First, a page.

Wednesday, March 23, 2011

All right, who's in charge here?

This afternoon I've been trying to visit blogs, but my Internet connection has slowed to a crawl. What the heck is going on here? Where is the Complaint Department? Am I going to be reduced to doing something away from the computer, like lifting weights or reading a book?

This is an outrage. I am officially peeved.

Tuesday, March 22, 2011

Critique group bounced!

Today our fiction critique group was kicked out of our meeting place at El Comedor, a small Mexican restaurant. The restaurant staff was apologetic and said they didn't even know why, but someone told them to close immediately and get everyone out. It wasn't a fire or any obvious emergency--no gunshots, screams, fire engine sirens, nothing like that. We never found out the problem, but the six of us moved down the street to a coffee house.

It's nice little hole in the wall. I hope there's nothing serious going on.

Saturday, March 19, 2011

Comic relief

It's been a long, slow slog through Bloodlands, a book I've promised myself to read and review. Hitler has decided to exterminate every last living Jew, while Stalin has been slaughtering his own countrymen for years. When the two evil forces clash, millions of innocents are caught in the middle. The book itself is fine, the product of considerable research, but it seems every other page mentions a body count from some mass execution, with the victims numbered with four, five, or six digits. I've picked the book up several times and put it back down to get a rest. Certainly the book deserves a complete reading before I write the review.

So last night I needed a complete change of pace. I popped the Pixar move Up into my DVD player and thought I'd give it five minutes. If it was too stupid or childish, I'd pop it right back out again.

What a pleasure. Up had me within two minutes and held me for an hour and a half. The animation, the characters, and the voices were charming, and much to my surprise, there was a strong plot. The whole idea that you could escape the encroachment of "progress" by lifting your house with helium balloons and sailing away is original, and it's just the beginning of a good story.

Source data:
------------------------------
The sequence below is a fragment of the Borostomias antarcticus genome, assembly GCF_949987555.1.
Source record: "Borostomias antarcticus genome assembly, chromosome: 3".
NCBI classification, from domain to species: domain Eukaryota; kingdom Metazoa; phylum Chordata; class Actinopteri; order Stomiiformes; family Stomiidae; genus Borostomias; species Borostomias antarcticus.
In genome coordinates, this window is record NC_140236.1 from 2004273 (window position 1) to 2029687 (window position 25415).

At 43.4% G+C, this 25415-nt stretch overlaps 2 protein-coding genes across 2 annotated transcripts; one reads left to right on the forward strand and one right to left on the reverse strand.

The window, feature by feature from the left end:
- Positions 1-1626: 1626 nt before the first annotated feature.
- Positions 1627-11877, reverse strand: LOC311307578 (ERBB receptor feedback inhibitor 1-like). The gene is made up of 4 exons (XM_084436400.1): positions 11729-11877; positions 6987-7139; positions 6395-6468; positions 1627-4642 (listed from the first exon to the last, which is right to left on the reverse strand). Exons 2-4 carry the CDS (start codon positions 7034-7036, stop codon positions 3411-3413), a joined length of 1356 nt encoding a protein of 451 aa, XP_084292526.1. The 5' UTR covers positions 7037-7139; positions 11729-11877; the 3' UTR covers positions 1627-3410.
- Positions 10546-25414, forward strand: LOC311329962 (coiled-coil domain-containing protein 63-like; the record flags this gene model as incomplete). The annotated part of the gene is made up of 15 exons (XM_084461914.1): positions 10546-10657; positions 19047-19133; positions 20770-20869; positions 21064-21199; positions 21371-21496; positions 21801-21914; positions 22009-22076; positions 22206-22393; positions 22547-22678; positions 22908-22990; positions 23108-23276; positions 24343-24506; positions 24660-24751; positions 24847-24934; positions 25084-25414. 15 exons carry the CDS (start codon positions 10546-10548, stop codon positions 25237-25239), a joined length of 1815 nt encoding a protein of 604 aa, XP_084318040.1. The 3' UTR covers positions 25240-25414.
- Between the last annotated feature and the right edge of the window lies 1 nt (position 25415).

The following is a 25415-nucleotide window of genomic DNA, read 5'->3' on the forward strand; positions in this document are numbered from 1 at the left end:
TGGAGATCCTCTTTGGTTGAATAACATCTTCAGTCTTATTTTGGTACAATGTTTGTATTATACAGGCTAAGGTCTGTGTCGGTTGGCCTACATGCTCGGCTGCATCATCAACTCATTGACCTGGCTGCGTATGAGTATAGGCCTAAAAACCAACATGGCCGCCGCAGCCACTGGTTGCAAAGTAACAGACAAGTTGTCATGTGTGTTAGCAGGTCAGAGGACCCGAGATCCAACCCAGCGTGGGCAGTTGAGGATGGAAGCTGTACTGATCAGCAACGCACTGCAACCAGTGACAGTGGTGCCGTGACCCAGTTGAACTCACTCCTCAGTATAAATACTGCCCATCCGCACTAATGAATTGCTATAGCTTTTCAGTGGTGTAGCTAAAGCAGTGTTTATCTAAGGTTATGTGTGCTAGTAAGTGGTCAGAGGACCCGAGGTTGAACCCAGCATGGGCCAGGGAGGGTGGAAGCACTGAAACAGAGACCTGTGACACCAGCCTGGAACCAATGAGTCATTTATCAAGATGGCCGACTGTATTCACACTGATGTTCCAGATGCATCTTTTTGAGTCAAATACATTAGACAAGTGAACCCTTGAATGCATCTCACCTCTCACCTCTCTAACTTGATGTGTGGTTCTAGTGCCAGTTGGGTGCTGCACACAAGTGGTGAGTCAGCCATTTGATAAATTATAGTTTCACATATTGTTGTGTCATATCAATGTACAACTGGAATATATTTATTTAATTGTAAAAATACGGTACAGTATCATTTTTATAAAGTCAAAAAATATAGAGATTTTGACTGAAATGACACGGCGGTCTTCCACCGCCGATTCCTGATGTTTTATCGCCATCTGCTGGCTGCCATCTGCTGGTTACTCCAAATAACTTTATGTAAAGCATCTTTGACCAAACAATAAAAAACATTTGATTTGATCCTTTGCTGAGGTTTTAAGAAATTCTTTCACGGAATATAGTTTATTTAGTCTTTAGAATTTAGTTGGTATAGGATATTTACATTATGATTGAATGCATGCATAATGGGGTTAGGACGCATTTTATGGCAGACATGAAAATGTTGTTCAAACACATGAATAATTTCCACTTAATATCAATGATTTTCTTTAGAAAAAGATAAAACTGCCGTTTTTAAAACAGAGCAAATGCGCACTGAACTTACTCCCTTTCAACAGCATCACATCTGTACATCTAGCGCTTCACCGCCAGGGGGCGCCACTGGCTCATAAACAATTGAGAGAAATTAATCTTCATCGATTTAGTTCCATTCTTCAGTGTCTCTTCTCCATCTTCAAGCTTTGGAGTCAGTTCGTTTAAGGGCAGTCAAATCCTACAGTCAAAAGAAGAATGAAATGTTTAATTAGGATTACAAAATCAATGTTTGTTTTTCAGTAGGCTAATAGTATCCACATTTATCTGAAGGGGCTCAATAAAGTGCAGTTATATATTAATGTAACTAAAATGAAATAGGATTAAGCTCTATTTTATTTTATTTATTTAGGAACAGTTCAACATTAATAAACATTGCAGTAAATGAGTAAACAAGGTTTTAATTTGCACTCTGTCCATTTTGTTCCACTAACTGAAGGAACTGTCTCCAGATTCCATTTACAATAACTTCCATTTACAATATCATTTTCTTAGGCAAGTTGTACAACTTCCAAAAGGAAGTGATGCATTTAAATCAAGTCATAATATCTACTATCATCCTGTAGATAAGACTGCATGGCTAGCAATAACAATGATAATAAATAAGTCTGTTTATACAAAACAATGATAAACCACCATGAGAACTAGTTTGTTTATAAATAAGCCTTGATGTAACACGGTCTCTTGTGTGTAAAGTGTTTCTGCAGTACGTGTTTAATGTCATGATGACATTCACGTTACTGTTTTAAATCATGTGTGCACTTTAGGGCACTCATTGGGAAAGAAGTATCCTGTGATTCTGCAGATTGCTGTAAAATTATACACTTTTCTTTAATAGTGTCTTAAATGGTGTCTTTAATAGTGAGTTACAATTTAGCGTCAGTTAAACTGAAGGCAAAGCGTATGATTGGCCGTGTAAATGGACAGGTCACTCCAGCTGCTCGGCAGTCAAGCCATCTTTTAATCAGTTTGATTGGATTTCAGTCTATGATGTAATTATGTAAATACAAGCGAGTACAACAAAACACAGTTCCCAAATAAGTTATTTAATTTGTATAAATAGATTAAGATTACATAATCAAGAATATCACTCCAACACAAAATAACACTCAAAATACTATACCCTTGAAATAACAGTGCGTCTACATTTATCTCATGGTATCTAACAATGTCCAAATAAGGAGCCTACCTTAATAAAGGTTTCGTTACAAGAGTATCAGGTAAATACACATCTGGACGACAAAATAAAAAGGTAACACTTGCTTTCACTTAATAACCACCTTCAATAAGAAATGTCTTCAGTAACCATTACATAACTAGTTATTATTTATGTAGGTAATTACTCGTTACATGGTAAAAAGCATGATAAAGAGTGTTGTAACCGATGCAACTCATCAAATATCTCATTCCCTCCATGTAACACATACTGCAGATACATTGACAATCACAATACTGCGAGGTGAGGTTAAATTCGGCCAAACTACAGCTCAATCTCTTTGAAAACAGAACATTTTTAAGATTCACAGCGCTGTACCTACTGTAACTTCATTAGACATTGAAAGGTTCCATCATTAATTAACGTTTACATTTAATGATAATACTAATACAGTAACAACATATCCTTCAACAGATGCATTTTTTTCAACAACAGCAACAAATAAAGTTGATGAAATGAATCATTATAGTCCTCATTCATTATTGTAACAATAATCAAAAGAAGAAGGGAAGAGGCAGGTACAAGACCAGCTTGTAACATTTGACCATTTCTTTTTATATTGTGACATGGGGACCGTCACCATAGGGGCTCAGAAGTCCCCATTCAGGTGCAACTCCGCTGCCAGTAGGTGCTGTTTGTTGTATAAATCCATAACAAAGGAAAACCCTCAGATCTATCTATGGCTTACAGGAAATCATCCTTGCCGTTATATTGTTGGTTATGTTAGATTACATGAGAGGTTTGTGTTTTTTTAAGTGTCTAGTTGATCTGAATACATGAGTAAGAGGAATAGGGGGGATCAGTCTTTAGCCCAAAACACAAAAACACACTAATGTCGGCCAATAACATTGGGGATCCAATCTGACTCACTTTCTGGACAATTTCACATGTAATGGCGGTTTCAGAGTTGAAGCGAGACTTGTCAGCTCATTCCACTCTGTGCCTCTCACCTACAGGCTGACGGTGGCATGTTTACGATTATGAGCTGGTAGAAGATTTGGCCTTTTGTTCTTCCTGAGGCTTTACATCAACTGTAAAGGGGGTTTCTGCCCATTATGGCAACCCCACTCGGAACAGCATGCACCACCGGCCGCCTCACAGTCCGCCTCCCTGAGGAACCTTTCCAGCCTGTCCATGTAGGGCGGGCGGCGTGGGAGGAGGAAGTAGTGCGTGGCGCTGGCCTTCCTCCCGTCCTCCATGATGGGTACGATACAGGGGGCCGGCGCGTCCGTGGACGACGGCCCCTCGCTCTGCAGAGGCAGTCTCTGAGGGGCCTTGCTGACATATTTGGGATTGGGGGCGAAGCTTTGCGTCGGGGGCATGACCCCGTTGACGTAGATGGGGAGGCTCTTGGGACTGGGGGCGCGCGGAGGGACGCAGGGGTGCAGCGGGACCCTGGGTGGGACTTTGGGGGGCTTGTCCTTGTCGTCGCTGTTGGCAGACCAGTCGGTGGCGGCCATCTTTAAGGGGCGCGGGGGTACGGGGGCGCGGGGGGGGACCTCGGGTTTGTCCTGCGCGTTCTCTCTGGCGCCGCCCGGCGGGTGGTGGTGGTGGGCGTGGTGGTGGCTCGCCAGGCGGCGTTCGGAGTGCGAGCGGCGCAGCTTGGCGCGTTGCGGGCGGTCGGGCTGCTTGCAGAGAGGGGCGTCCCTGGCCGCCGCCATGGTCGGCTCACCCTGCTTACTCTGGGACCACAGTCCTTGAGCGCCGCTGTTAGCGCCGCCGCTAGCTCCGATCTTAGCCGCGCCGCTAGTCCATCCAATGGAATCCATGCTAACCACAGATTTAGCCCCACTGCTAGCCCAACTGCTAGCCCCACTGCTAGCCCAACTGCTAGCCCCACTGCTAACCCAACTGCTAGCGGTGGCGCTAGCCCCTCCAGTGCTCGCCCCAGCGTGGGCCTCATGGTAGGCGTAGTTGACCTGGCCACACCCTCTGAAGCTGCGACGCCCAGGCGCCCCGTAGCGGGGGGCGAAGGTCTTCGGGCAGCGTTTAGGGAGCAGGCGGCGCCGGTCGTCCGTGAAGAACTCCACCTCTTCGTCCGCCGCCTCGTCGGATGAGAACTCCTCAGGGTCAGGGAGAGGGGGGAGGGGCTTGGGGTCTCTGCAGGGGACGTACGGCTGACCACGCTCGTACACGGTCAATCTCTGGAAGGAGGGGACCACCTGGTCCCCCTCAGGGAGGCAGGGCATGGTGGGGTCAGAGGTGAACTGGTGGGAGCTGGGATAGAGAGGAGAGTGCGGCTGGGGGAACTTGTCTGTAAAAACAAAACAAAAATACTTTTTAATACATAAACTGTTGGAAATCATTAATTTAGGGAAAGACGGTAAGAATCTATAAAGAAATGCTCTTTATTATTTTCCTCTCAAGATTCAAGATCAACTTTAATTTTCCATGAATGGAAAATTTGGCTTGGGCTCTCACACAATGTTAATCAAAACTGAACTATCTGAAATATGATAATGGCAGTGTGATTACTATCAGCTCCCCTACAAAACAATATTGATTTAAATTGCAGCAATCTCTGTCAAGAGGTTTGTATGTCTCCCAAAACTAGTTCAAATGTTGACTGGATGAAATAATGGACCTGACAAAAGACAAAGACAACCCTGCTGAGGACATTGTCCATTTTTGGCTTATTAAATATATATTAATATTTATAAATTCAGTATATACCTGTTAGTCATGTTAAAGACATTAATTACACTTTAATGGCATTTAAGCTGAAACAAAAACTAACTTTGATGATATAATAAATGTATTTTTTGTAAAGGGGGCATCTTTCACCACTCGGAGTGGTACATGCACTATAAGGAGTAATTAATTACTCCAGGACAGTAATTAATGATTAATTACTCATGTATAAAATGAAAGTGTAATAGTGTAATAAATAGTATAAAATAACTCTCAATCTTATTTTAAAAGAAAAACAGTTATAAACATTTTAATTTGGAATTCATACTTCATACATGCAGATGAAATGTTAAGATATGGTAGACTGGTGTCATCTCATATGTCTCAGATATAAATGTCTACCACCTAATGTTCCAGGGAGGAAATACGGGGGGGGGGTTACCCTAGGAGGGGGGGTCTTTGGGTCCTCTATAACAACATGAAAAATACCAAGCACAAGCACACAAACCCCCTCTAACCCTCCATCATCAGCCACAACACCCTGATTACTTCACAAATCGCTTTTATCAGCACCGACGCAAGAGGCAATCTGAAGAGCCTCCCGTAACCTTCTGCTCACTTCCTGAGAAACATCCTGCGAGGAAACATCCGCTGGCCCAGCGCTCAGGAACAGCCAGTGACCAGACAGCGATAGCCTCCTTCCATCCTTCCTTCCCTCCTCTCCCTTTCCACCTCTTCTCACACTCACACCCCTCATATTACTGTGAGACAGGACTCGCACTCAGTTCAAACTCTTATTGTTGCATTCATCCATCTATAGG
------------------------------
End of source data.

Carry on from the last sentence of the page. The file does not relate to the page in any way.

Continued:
When my brother died some years ago, a good friend suggested after a while that I needed a distraction. Go see Men in Black, she suggested. I took her advice and had some great laughs, exactly what I needed.

Everyone needs comic relief now and then--even Shakespeare's plays have it. What do you do when you need to lift your mood?

Wednesday, March 16, 2011

Self-Publishing with Amazon's CreateSpace

Yesterday, CreateSpace emailed me to say that they've shipped the proof copy of my new murder mystery, Little Mountain. The uploading process wasn't too difficult, although it's nitpicky work. Of course you can hire them to do all or part of the job, but that just seemed like an unnecessary expense. They don't have layout guidelines per se, but they do provide templates. Each size layout has its own set of templates--my book, for example, will be 6" x 9", so I first downloaded the appropriate text template. All the margins and font styles and sizes are preset, so you can copy your contents and past it into the template.